Beltway Insiders

By Baselinemag  |  Posted 2007-04-02 Email Print this article Print
 
 
 
 
 
 
 

Two contractors—including one who maintains his innocence and another who pleaded guilty—were among the targets of a federal probe that got Congressman Cunningham locked up.

The Congressman: Randall “Duke” Cunningham
A Navy flying ace during the Vietnam War who was first elected to the U.S. House of Representatives in 1990. The California Republican resigned from the House in disgrace in 2005 after it was discovered that he had received millions of dollars in bribes for using his influence to help two I.T. contractors win several hundred million dollars in Pentagon contracts. Cunningham is currently in prison, serving a term of eight years and four months.

The Contractors:

Brent Roger Wilkes
In 1995, San Diego businessman Wilkes started a system integration and software company called ADCS (an acronym for Automated Document Conversion Systems) in Poway, Calif. Soon after he began making contacts in Washington, according to the Justice Department, Wilkes and another contractor gave Cunningham at least $2.4 million in bribes. In turn, ADCS got at least $80 million in Department of Defense and intelligence contracts, the government claims. Wilkes has been indicted but vehemently maintains his innocence.

Mitchell J. Wade
The head of MZM, a high-tech national security outfit based in Washington, Wade, according to the Justice Department, began receiving major Department of Defense and intelligence contracts after he began wining and dining Cunningham at some of the most expensive restaurants in Washington, also plying him with antiques, expensive cars and the services of call girls, and providing him with under-the-table payments. The Justice Department claims MZM gained more than $160 million in Pentagon contracts between 2002 and 2005, thanks largely to Cunningham. On Feb. 24, 2006, Wade pleaded guilty to lavishing more than $1 million in bribes on Cunningham. He is said to be cooperating with federal investigators and faces up to 11 years and three months incarceration.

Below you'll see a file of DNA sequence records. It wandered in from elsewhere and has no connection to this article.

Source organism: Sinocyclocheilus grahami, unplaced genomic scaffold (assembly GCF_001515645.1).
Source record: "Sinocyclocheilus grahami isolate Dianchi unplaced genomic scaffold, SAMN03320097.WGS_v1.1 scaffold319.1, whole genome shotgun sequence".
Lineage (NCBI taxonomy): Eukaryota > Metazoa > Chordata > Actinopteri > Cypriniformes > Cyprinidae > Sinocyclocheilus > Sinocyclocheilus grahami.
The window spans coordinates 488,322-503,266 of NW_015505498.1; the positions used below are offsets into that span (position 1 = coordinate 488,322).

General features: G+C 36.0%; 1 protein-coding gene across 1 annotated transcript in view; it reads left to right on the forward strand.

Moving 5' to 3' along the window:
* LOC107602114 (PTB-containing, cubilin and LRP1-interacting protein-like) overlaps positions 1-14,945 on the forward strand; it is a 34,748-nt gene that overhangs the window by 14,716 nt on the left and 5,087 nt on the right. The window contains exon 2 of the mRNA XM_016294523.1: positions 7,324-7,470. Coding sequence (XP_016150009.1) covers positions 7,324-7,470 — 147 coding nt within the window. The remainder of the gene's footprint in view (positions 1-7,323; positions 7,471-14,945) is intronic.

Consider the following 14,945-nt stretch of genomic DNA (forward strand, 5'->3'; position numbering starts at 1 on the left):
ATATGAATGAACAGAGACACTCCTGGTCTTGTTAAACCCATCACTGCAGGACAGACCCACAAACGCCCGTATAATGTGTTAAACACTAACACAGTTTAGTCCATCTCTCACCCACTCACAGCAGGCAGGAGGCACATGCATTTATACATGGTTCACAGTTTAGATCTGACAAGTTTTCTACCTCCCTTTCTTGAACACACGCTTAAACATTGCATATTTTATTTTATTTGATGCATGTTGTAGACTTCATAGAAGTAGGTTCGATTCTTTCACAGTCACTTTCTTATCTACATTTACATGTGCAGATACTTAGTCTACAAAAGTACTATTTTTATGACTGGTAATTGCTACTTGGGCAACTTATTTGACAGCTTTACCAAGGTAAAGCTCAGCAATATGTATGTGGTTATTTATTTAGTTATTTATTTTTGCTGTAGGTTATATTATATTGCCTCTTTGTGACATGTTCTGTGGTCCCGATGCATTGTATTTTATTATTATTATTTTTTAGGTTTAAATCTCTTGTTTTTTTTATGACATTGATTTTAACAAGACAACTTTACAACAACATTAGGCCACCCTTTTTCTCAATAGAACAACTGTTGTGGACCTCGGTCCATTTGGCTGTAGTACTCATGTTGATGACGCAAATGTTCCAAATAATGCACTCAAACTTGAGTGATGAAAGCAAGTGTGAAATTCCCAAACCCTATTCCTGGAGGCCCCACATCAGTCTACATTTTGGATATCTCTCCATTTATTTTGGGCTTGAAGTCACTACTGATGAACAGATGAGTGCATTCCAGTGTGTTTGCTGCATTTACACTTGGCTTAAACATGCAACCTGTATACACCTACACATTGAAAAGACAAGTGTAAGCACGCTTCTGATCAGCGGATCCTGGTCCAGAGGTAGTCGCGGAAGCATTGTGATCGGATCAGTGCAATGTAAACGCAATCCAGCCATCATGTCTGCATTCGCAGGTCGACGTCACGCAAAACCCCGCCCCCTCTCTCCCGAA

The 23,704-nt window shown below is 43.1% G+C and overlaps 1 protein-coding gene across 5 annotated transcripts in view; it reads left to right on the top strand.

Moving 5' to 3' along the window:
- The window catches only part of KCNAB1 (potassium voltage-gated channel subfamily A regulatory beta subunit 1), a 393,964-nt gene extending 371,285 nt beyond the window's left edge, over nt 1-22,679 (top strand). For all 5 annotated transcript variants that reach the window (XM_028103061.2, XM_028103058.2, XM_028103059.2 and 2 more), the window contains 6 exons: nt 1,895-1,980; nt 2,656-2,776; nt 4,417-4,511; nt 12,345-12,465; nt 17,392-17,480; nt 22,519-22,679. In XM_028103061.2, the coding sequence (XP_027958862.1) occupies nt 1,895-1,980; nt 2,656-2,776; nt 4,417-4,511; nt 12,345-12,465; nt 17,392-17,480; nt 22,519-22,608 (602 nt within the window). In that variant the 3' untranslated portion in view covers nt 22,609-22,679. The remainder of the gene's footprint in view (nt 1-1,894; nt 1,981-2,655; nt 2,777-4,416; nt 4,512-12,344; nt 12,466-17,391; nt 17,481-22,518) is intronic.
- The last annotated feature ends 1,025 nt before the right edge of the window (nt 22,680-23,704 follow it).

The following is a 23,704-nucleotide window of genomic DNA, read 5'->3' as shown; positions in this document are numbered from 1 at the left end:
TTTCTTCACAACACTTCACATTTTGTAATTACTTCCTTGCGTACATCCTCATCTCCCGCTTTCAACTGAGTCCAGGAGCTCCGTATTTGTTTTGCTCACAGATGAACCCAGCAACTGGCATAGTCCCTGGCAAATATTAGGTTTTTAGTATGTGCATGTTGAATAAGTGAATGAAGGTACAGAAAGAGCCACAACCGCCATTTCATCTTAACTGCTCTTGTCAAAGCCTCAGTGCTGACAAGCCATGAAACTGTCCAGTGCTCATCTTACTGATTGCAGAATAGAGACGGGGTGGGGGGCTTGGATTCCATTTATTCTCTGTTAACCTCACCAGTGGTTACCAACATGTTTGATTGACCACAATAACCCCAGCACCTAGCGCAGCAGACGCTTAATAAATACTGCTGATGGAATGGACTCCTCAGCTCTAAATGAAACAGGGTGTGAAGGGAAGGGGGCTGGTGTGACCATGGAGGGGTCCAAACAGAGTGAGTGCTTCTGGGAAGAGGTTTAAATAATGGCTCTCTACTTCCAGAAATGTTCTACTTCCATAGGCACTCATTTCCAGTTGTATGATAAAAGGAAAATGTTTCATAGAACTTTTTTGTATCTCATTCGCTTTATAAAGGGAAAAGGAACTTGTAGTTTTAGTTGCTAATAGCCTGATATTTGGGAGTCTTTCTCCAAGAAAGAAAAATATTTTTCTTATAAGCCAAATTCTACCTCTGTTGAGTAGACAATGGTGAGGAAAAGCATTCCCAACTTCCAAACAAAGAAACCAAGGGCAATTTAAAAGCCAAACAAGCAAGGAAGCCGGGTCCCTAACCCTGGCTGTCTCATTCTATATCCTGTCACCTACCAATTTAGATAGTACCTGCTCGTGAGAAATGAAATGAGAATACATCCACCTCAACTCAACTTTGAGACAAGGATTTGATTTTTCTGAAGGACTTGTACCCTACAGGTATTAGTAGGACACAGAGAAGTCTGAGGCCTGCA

The Watchdog: Scott Amey
The general counsel of the Washington-based Project on Government Oversight (POGO), Amey says the Cunningham scandal underscores the alltoo cozy relationships between lawmakers and contractors. “It’s time for Congress … to look at itself and the way that it works currently,” he says.

The Prosecutor: Carol Lam, U.S. Attorney
Last year, Lam led the case to convict Cunningham of tax evasion, conspiracy to commit bribery, mail fraud and wire fraud. On Feb. 13, 2007, she won indictments against Brent Wilkes. Two days later, she was fired by the Justice Department. Some congressional critics charged Lam was too focused on investigating lawmakers at the expense of important issues like immigration. Lam has declined all requests for interviews.

The Ex-CIA Analyst: Melvin Goodman
Goodman was a senior analyst in Soviet affairs at the Central Intelligence Agency, where he worked for two decades (1966-1986). He later served as a Soviet analyst at the State Department, and he is currently professor of international studies at the National War College and a senior fellow at the Center for International Policy. Goodman says that the CIA’s vaunted Directorate of Science and Technology (DS&T), which once formed “the strongest technical team in the intelligence community,” has been made far less effective because of political in-fighting with the Pentagon and reduced resources.



 
 
 
 
 
 
 
 
 
 

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